Managing the Tensions & Tradeoffs Between UX & SEO – Whiteboard Friday
Posted by randfish
We don’t live in a world where we have the luxury of thinking about just user experience or just SEO. The two share many of the same spaces online, working in tandem and sometimes even clashing. In today’s Whiteboard Friday, Rand details the considerations and compromises that must be made for UX & SEO to coexist in harmony.
Howdy, Moz fans, and welcome to another edition of Whiteboard Friday. This week we’re chatting about managing tension between user experience and SEO. This is a topic we’ve touched on a little bit in the past, but we’ve seen it come up quite a bit as many more folks are thinking about user experience and working with user experience designers and product and project managers and SEO. They’re trying to reconcile some of these differences.
So it is the case that a lot of the things that positively impact user experience also positively impact SEO. In fact, we have a whole Whiteboard Friday about those kinds of things. But UX touches on lots of things that impact rankings in the search engines.
Affecting SEO with UX changes
Certainly spam, to a certain indirect degree, Google can be looking at pages and sites and may say, “This fits in our template of what spam looks like.”
It affects links, especially because user experience helps to predict whether someone might link to you. If you have 1,000 people coming to your site, by improving the user experience you may go from 1 link per 1,000 people coming to your site to 2 or 3, which could dramatically increase the links that come to you, affecting your search engine rankings.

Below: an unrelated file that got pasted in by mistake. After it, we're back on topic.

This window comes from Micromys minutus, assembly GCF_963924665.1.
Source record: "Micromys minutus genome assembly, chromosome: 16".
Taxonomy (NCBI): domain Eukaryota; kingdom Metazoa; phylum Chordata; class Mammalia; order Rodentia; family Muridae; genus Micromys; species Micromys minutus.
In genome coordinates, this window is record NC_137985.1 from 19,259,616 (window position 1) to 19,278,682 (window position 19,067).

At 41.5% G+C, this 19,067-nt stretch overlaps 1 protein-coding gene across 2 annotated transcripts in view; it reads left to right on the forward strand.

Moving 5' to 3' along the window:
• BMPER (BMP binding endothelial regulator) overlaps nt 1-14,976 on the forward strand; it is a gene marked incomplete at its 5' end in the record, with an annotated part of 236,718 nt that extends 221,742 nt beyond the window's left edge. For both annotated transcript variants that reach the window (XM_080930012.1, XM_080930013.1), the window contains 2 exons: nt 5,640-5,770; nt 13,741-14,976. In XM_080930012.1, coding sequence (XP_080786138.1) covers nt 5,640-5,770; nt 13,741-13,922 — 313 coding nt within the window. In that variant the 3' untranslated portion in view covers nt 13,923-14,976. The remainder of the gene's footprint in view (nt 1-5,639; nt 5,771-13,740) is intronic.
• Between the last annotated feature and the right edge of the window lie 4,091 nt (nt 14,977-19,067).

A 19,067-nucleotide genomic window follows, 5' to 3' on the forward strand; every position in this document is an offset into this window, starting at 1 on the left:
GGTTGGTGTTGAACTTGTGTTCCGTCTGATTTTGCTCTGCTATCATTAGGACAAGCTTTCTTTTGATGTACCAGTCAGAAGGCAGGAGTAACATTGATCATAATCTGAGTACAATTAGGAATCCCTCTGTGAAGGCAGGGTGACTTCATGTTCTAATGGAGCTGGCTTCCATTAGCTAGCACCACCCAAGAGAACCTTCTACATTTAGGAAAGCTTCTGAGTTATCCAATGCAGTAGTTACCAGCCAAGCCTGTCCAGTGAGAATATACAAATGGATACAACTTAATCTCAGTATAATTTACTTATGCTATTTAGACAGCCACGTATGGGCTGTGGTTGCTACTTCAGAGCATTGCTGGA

Obviously, content is being impacted here. User experience affects how search engines judge content just as it affects how users judge that same content.
User and usage data. Naturally, of course, technical issues certainly in some respects, especially with things like page load speed, mobile friendliness, these are big UX elements that impact.
Probably less so with things like query interpretation and user context. Those are generally less impacted signals that search engines might use.
But regardless of this, nearly everything you do that’s on a site or a page that’s going to positively impact user experience or negatively impact user experience will have a corresponding impact on SEO, with a small handful of exceptions. The small handful of exceptions is where we see a lot of these tensions and challenges coming into play, and that’s what we’re going to discuss today, specifically four kinds of tension that can exist.
So what I’m going to do is ask you to imagine two worlds, one world in which there is no SEO. It’s before search engines. We’re just worried about the user experience. People only come to your site through the site itself, and they only navigate through the website. They don’t …read more
Source:: Moz Blog